Tonight on The Dr. Kim Show Ernest Rucker Jr. and the people of Paterson N.J. speak up about the race for Mayor and the candidates running. WOL Radio has allowed the candidates an opportunity to speak to the constituents and although they all did not except our offer most did and we thank them. Now it is time for the residents of Paterson to speak their minds about the race, the candidates and the issues as they see them. Join Dr. Kim, I.B.Wise and special co-host Ernest Ru
Every now and again I.B.Wise gets his love for musik and his love for new up and coming artist flowing and tonight is one of those nights. The artist you will hear tonight is Leftside Deafinit and the album is "STONE DEAF" Born in Boston. I was Deaf on Arrival. My umbilical cord strangled me half to Death when I was born. I like to say "Have To Deaf". Hence my name, Leftside Deafinit. Named after my left side because I'm deaf in it. The doctors said I was blue in the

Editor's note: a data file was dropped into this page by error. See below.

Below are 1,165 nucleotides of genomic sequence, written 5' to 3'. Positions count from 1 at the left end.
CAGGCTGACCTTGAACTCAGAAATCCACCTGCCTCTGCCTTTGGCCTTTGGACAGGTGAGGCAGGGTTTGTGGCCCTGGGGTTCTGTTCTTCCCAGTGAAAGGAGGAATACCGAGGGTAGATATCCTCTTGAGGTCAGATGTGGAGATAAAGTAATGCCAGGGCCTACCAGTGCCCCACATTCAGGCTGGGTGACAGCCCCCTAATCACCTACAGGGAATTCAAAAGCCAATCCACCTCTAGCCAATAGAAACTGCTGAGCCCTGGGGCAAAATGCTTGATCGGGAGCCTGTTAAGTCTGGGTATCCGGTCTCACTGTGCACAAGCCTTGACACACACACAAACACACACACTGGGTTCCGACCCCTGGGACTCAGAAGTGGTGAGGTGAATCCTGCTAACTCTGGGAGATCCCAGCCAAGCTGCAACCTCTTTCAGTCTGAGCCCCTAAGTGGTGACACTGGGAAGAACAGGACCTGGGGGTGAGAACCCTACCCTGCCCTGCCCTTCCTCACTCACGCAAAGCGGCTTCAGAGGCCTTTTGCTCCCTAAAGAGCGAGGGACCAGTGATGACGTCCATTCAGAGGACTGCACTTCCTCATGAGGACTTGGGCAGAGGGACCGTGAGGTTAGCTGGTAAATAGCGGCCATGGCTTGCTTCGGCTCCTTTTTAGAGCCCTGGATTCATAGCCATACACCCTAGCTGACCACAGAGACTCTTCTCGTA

Hip Hop Alley
Keeping Da Name but Changing Da Game!!
Hip Hop Alley is the new concept that we are bringing to the arena. When we talk about Hip Hop there are visions and views that people have been subjected too that some might not agree with.Enter Hip Hop Alley, prepare yourself for a spectacular introduction into the new Hip Hop game.. The Style,The Image, and everything that goes with it.. We will bring you special guest, riviting interviews and Hip Hop in all it's styles, music, rap, dance and conversation.. Rap Pages Magazine/TV, Hip Hop Speaks, Featured Artist and more..
Rufus and Jenny Triplett are “changing the game” in every way possible. Not only are they one of very few professional husband and wife teams who do just about everything together, they have survived twenty plus years of marriage being attached at the hip.
We started Prisonworld Magazine in 2007 hoping to bring new and different ideas to the multimedia game as well as enlighten views and perceptions of an uninformed and forgotten society. We use to publish Prisonworld Magazine on a six issue per year basis in order to communicate with those behind the wall.
Jenny Triplett, originally from Saginaw, Michigan, always aspired for a career in media. Starting out as an intern at a radio station, she established a relationship with several entertainers and Ready for the World where she went on to head their marketing outreach team. Jenny also chose to explore the military where she gained a wealth of knowledge and experience during her time in the United States Navy.